Playerunknown's Battleground players are voicing their immense frustration over the new inclusion of purchasable in-game items in the battle-royale style third-person shooter.
Announced yesterday, one of three new in-game crates will now cost $2.50 USD to unlock, as opposed to being unlocked using free in-game currency. Even though these crates only unlock optional cosmetic items, not needed at all to play the game, players have taken to the game's Reddit channel to voice frustrations and apprehensions over whether or not this means the game will start leaning towards a pay-to-play model.
Further adding fuel to the fire, Brendan Greene, the creator of Battlegrounds announced yesterday that free crates will "probably" be discontinued once the game moves into its full release – it's been in early access via Steam since March.
"I always assumed you'd be able to buy cosmetics or crates when it was fully released but I didn't expect them to no longer be earnable by just playing the game sorta like how Overwatch works," one Reddit user said. "Talk about misrepresenting the game."
"It's a real shame. I figured since this was one of the few early access survival games to actually rise above the rest and be a solid game, they wouldn't start talking about/planning cashgrab microtransaction mechanics months before release," another added. "Looks like I'm wrong and even after selling millions of copies they've still got microtransaction money on their mind already."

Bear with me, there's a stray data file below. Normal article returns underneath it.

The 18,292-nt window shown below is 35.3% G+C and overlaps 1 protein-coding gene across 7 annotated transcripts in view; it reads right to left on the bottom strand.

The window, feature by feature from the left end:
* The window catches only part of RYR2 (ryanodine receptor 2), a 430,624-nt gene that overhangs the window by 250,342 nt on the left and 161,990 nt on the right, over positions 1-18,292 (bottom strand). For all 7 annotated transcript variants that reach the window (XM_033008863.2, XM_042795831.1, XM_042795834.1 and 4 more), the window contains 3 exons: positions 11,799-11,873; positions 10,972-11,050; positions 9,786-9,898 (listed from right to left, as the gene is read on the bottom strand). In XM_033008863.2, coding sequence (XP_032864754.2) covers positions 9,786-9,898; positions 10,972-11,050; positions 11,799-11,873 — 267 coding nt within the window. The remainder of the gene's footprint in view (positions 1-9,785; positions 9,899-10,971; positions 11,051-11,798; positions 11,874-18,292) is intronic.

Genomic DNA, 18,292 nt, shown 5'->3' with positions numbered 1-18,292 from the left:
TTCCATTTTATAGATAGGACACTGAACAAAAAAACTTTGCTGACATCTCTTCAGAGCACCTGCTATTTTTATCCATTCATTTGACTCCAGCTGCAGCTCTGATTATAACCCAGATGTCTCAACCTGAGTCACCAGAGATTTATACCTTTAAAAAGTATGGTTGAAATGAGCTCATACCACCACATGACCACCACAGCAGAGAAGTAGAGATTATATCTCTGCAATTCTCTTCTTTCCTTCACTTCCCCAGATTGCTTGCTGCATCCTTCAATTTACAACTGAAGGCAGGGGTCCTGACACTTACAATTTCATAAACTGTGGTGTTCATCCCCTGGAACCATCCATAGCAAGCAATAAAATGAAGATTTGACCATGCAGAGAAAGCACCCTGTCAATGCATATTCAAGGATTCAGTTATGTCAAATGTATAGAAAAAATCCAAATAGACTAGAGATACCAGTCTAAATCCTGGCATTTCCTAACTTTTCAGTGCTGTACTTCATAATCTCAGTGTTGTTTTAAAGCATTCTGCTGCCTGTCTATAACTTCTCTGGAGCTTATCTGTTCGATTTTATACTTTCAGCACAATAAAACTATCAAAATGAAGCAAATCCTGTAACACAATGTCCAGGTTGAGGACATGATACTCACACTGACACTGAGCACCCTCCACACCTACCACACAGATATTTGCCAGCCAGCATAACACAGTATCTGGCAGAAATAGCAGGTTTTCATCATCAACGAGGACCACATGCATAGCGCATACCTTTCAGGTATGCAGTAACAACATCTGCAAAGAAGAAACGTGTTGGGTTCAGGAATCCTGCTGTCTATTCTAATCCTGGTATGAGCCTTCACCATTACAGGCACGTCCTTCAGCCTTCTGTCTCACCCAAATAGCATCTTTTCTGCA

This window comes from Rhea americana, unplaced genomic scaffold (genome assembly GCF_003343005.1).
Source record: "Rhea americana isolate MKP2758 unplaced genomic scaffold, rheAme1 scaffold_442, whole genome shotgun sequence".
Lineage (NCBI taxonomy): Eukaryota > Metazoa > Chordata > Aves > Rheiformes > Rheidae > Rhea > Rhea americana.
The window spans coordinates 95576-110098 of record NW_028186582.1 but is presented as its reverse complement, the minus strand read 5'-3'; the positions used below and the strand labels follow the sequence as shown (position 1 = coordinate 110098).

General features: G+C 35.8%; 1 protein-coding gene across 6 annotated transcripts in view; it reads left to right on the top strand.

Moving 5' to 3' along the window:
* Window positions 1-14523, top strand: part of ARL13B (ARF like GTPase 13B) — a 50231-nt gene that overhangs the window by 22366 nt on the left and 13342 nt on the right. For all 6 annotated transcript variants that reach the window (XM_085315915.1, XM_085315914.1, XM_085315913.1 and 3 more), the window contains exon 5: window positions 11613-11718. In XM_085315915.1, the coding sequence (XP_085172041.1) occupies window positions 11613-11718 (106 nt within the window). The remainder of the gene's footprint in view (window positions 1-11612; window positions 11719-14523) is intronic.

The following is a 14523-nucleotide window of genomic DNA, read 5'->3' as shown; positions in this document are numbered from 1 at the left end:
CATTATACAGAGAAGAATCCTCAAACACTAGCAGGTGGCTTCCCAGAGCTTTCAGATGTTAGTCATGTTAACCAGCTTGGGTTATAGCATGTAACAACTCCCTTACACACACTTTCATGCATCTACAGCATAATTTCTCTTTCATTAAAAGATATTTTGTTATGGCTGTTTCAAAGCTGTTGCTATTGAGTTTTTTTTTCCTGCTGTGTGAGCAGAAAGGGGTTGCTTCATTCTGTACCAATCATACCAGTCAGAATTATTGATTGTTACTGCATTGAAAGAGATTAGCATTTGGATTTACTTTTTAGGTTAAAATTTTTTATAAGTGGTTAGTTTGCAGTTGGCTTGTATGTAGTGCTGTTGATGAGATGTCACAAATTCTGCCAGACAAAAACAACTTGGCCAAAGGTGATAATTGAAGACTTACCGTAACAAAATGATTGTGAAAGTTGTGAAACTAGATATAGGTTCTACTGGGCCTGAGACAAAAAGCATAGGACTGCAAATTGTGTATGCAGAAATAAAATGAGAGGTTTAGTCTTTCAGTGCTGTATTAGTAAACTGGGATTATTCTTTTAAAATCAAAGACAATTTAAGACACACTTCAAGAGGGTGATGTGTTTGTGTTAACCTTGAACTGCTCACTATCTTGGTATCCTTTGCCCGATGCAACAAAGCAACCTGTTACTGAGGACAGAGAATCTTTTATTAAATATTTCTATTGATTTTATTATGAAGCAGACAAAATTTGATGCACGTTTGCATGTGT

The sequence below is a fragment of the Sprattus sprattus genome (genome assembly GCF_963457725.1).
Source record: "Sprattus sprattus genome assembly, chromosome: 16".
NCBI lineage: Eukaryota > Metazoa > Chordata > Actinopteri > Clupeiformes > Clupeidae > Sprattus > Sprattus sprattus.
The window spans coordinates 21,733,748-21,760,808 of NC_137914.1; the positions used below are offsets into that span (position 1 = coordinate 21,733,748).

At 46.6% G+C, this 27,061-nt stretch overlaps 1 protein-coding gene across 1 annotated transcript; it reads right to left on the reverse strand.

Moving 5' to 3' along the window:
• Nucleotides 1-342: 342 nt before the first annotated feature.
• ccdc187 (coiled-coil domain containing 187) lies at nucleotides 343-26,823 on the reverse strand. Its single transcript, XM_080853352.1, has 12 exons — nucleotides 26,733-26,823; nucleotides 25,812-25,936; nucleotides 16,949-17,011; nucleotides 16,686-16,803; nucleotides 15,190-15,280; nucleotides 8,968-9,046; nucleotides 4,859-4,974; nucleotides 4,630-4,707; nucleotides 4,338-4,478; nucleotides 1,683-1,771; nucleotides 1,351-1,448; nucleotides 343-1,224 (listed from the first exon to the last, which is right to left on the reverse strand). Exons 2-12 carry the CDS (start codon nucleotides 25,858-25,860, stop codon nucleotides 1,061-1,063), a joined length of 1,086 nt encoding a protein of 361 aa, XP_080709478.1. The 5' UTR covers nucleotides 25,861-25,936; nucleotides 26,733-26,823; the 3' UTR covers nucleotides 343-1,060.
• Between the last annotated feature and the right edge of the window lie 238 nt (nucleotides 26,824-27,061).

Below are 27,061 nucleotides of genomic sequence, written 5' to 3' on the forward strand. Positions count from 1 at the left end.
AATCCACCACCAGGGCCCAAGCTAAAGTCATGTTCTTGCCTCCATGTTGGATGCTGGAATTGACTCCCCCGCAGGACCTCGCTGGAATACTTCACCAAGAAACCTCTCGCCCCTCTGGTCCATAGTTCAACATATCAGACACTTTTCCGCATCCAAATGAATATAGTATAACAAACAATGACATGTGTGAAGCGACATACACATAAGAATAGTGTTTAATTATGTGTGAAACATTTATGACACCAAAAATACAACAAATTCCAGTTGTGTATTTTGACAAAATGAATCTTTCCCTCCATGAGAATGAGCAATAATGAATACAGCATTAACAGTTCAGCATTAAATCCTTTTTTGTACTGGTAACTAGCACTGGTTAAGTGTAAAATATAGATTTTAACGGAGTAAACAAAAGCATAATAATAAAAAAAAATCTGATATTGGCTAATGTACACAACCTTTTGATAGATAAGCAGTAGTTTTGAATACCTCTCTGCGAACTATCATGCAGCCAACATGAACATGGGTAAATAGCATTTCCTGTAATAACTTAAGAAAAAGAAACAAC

It's worth reiterating, as of right now, the only microtransactions in Battlegrounds are for cosmetic options that have no real effect on your ability to play the game. However, it appears many players see this as a slippery-slope, where simple microtransactions now turn into more egregious ones later.
As the outlet VG247 points out: "If you want to have an idea where this would eventually go, you need only take a look at Steam’s Market page where you’ll find crates and keys for Counter-Strike: Global Offensive, Team Fortress 2, Killing Floor 2 and plenty of other games, being traded every second. And it’s this exact picture that some of the [Battlegrounds] faithful don’t want to see repeated in their favorite game."
Taking a look at the main Battlegrounds Reddit, it seems players are generally OK with purchasable items in the game, many recognizing it's important to keep revenue coming in if and when sales of the game plateau. What the majority find objectionable is making it the only way to use said items.
"There's nothing wrong with looking to make some extra cash and honestly I have no real issue with cosmetic stuff being all paid, though some free drops is still a good idea," one user said.
It seems like a bit of a vicious circle for Battlegrounds developers. Just yesterday, it was announced it would be selling special vanity items in the game to help fund the first ever Battlegrounds Invitational – an offline event organized by the ESL and publisher Bluepoint for this year's Gamescom in Cologne, Germany. How or if the developer plans to address these frustrations remains to be seen.